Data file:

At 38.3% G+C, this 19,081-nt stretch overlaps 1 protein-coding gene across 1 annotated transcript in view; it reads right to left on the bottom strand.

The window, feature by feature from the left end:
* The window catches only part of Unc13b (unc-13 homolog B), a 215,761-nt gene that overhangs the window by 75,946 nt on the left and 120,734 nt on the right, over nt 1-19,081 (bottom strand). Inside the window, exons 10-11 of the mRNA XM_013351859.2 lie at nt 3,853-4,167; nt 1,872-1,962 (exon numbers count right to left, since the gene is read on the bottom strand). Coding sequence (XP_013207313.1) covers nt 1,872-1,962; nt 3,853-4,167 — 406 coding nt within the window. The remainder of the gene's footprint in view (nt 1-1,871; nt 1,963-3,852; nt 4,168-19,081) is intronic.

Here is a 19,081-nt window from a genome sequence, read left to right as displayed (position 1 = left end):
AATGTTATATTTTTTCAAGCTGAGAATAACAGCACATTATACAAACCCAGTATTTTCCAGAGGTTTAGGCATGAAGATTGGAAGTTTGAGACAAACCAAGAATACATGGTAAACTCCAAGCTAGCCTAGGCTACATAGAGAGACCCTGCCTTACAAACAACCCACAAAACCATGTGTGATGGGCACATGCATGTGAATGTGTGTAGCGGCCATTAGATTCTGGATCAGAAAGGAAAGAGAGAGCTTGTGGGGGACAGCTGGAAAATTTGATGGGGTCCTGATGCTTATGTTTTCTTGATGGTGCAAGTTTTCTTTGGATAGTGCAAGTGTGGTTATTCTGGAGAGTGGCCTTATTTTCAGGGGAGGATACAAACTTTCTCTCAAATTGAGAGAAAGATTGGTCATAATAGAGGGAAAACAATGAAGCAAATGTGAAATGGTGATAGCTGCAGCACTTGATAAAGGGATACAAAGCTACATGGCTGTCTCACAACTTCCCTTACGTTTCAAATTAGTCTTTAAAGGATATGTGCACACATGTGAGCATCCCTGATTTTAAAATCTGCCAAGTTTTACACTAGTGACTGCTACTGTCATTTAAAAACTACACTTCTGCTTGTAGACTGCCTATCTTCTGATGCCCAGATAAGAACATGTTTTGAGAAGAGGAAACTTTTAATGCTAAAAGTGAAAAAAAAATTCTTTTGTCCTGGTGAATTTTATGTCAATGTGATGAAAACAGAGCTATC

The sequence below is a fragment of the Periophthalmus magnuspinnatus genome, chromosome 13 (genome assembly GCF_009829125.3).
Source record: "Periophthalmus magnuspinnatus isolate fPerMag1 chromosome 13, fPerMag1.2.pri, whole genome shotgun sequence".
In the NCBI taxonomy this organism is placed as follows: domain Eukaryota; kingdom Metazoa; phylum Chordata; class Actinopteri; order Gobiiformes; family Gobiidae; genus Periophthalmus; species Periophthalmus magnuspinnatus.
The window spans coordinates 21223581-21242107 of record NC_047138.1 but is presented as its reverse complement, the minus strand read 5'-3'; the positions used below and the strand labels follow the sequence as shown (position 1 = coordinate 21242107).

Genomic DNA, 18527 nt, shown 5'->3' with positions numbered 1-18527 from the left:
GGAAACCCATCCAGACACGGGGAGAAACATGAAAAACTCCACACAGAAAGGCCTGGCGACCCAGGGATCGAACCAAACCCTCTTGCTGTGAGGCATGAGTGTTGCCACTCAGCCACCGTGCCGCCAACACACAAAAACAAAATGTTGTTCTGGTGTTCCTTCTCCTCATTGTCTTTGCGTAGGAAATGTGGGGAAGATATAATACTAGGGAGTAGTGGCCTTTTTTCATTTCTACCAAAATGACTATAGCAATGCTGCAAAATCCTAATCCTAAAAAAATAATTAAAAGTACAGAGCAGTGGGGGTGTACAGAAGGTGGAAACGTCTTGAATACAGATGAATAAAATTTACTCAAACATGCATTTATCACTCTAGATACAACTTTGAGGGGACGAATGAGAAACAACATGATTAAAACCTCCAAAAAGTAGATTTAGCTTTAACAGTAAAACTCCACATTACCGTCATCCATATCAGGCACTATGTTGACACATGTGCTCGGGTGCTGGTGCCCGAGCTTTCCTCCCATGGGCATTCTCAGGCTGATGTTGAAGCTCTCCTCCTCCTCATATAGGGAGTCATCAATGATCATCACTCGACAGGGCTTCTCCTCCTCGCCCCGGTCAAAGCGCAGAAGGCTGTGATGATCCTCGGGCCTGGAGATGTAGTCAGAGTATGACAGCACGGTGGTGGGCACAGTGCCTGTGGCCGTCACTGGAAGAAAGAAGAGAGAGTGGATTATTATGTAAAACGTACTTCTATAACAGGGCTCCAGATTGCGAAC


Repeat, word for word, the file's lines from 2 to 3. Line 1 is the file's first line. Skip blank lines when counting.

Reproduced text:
The window, feature by feature from the left end:
* The window catches only part of Unc13b (unc-13 homolog B), a 215,761-nt gene that overhangs the window by 75,946 nt on the left and 120,734 nt on the right, over nt 1-19,081 (bottom strand). Inside the window, exons 10-11 of the mRNA XM_013351859.2 lie at nt 3,853-4,167; nt 1,872-1,962 (exon numbers count right to left, since the gene is read on the bottom strand). Coding sequence (XP_013207313.1) covers nt 1,872-1,962; nt 3,853-4,167 — 406 coding nt within the window. The remainder of the gene's footprint in view (nt 1-1,871; nt 1,963-3,852; nt 4,168-19,081) is intronic.